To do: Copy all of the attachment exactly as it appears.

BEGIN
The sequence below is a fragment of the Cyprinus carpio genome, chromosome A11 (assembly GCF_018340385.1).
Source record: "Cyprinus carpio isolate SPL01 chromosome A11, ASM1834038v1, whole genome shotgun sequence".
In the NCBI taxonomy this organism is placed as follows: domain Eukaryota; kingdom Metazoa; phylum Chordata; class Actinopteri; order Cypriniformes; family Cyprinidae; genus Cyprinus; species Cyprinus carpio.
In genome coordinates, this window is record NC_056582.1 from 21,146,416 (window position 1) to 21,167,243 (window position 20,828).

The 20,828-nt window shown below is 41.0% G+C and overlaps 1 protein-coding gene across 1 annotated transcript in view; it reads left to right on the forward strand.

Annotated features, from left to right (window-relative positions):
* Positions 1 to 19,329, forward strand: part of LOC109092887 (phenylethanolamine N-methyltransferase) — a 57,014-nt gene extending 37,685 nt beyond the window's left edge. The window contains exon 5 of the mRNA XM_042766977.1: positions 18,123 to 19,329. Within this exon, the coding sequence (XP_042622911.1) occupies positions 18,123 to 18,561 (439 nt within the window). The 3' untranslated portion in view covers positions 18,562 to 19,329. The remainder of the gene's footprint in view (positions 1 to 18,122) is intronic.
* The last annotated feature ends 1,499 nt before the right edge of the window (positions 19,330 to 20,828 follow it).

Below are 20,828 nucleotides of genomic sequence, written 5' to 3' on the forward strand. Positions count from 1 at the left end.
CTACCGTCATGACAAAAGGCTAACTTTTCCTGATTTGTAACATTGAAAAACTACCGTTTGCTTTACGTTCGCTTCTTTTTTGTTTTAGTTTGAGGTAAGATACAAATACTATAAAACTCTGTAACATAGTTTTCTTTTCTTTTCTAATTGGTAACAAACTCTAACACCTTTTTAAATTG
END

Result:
The sequence below is a fragment of the Cyprinus carpio genome, chromosome A11 (assembly GCF_018340385.1).
Source record: "Cyprinus carpio isolate SPL01 chromosome A11, ASM1834038v1, whole genome shotgun sequence".
In the NCBI taxonomy this organism is placed as follows: domain Eukaryota; kingdom Metazoa; phylum Chordata; class Actinopteri; order Cypriniformes; family Cyprinidae; genus Cyprinus; species Cyprinus carpio.
In genome coordinates, this window is record NC_056582.1 from 21,146,416 (window position 1) to 21,167,243 (window position 20,828).

The 20,828-nt window shown below is 41.0% G+C and overlaps 1 protein-coding gene across 1 annotated transcript in view; it reads left to right on the forward strand.

Annotated features, from left to right (window-relative positions):
* Positions 1 to 19,329, forward strand: part of LOC109092887 (phenylethanolamine N-methyltransferase) — a 57,014-nt gene extending 37,685 nt beyond the window's left edge. The window contains exon 5 of the mRNA XM_042766977.1: positions 18,123 to 19,329. Within this exon, the coding sequence (XP_042622911.1) occupies positions 18,123 to 18,561 (439 nt within the window). The 3' untranslated portion in view covers positions 18,562 to 19,329. The remainder of the gene's footprint in view (positions 1 to 18,122) is intronic.
* The last annotated feature ends 1,499 nt before the right edge of the window (positions 19,330 to 20,828 follow it).

Below are 20,828 nucleotides of genomic sequence, written 5' to 3' on the forward strand. Positions count from 1 at the left end.
CTACCGTCATGACAAAAGGCTAACTTTTCCTGATTTGTAACATTGAAAAACTACCGTTTGCTTTACGTTCGCTTCTTTTTTGTTTTAGTTTGAGGTAAGATACAAATACTATAAAACTCTGTAACATAGTTTTCTTTTCTTTTCTAATTGGTAACAAACTCTAACACCTTTTTAAATTG